Several years ago, we ran a two-part series on drug and alcohol testing (Part 1 and Part 2). The articles were based on the premise that workers who are drunk or high on drugs are unsafe and pose a hazard to themselves and their co-workers.
To my surprise, a reader who’s a safety manager argued that high or drunk workers aren’t necessarily unsafe. In fact, he said, “I know workers who actually work safer when they are under the influence, and are in fact quite dangerous when they are not.”
He asked for proof that workers under the influence pose a safety risk. (You can read more of his thoughts on this topic as well as the response of several members of our Board of Advisors.)
Unfortunately, a recent tragedy in Philadelphia may provide just such proof.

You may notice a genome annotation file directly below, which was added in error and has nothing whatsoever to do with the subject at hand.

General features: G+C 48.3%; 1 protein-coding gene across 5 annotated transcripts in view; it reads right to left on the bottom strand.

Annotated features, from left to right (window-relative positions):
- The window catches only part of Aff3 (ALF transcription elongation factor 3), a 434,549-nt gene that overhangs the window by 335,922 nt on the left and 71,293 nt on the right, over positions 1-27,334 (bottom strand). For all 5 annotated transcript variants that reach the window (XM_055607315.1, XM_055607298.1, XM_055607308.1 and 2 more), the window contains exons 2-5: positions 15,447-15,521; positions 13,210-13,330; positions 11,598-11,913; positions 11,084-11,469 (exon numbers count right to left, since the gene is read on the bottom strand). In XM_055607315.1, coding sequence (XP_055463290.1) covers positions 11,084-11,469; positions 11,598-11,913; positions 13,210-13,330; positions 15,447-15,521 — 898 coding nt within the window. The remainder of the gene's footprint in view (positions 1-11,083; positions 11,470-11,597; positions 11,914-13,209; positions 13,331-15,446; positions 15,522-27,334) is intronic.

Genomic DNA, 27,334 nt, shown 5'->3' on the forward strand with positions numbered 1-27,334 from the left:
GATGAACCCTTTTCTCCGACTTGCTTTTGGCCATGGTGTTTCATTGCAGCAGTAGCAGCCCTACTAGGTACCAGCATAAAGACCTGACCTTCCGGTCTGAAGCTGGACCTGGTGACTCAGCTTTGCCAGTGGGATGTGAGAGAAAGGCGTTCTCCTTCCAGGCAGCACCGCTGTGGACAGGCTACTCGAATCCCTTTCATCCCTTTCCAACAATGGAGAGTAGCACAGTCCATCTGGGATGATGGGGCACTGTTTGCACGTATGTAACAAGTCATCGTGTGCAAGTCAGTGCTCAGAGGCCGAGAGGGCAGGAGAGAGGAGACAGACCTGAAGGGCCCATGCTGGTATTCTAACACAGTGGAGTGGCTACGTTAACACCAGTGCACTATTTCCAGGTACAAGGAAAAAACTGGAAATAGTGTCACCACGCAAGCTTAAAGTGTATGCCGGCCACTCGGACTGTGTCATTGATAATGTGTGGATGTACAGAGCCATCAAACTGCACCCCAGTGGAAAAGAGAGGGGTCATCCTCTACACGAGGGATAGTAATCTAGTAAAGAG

During demolition of a four-storey building, a wall fell on an adjacent Salvation Army thrift shop, crushing it. Six people died and 13 were injured.
The government announced plans to charge construction worker Sean Benschop with six counts of involuntary manslaughter, 13 counts of recklessly endangering another person and one count of risking a catastrophe.
Officials allege that he was using an excavator to remove a second-storey beam just seconds before the collapse. A toxicology report on blood taken from him about two hours after the collapse indicated that he had marijuana and pain killers in his system.
Benschop turned himself into the police. He has a criminal record that includes convictions for drug-related offences.
In response to this incident, Mayor Michael Nutter is calling for, among other things, random drug testing of heavy equipment operators.
UPDATE: In July 2015, Benschop pleaded guilty to six counts of involuntary manslaughter and other criminal charges. He testified against the contractor for the project and, in return, was sentenced to 7.5-15 years in prison.